The perfect accompaniment to the suit, be it lounge or dinner and the definitive gentleman’s outerwear option. The overcoat has been a style staple for the sartorially inclined man for centuries, and has a history as storied as the great men who have worn one; from the likes of Sir Winston Churchill to Mr James Dean.
Dating back, in some semblance to its current guise at least, to the Regency period in Britain, the coat shouldn’t be confused with the topcoat, which has different makeup to this winter wardrobe mainstay. The overcoat, to be traditional, is constructed of heavier materials, usually a wool of some kind; extends to around the knee, or below; is single or double-breasted; and possesses just a single vent in the back. In comparison, a topcoat is lighter and never goes below the knee – although the differences between the two are now about as blurred as their origins.
Overcoats also have a close and lengthy relationship with the military, as many a menswear wardrobe hero does – trench coats, pea coats and parkas also among those that have served. The brand most credited for introducing it to the masses in the modern era though is Crombie.
Key Brand: Crombie
The Crombie coat is an icon of our Isles (and beyond) and has a heritage that traces back to 1805, where the family’s luxurious yarns were used in creating overcoats for the country’s well-heeled. In the 1880s the family established links with Russia, which persist today, introducing the heavy pile “Russian Coat” to combat the region’s harsh climate and quickly became a favourite among the powerful Tsars.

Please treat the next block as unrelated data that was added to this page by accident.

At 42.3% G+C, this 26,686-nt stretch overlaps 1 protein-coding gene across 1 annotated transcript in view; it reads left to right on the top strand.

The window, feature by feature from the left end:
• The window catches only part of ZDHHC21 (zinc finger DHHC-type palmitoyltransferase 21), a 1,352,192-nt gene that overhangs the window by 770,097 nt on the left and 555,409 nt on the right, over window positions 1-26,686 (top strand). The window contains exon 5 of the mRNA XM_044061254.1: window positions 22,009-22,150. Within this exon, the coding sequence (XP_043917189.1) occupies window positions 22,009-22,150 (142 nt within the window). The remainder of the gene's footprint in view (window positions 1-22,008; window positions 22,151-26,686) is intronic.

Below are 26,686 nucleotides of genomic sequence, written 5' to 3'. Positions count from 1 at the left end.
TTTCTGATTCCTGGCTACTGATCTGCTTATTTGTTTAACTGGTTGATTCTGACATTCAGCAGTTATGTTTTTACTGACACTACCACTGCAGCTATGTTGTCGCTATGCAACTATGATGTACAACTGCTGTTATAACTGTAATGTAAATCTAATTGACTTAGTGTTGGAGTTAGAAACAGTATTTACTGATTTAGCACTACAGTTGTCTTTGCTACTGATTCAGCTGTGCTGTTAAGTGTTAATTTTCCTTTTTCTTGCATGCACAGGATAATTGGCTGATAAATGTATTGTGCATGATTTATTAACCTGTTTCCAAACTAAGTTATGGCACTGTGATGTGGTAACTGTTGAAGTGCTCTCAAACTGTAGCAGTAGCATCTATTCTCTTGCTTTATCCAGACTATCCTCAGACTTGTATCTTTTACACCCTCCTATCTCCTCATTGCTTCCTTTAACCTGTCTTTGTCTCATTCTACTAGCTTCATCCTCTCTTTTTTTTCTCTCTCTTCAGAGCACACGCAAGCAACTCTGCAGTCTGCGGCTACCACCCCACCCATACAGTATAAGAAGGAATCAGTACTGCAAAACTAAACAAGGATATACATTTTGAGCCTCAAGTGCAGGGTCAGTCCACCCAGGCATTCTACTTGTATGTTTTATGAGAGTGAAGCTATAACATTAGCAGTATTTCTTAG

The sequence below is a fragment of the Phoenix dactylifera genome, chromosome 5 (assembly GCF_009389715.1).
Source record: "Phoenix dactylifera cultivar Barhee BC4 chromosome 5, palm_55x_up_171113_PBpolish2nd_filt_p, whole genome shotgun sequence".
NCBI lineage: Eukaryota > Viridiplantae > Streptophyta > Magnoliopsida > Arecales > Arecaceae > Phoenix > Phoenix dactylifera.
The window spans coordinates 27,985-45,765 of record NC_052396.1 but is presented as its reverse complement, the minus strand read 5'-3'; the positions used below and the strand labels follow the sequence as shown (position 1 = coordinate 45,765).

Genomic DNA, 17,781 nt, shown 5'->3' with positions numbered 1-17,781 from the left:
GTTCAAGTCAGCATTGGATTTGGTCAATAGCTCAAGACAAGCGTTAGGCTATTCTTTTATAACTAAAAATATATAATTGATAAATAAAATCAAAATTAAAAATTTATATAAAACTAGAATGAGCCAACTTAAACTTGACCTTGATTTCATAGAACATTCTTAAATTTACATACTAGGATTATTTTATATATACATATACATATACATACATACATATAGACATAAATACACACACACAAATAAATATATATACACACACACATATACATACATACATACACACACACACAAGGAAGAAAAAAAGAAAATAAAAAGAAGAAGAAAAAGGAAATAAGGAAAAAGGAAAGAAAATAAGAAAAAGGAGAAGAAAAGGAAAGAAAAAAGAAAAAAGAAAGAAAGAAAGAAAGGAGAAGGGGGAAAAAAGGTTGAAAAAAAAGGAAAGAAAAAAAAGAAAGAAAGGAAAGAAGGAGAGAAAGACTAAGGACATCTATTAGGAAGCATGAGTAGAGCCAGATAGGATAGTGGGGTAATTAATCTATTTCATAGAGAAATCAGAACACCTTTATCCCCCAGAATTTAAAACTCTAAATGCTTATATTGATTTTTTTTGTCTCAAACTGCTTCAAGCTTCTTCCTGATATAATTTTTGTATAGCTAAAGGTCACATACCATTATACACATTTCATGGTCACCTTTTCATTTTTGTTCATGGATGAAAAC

Come the Great War, attention in the company switched to military uniforms with one tenth of all greatcoats, heavier oversized takes on the overcoat, worn by British soldiers baring a Crombie label. A period of prosperity around the globe followed for the brand and in the 1930s they were outfitting the Duke of York (later George VI) before providing coats to the armed forces throughout the Second World War.
Post-war, Crombie coats became the outerwear of choice for the style symbols of the 40s and beyond. The likes of Cary Grant, Winston Churchill, JFK and The Beatles among noted fans.
Daniel Craig (as James Bond)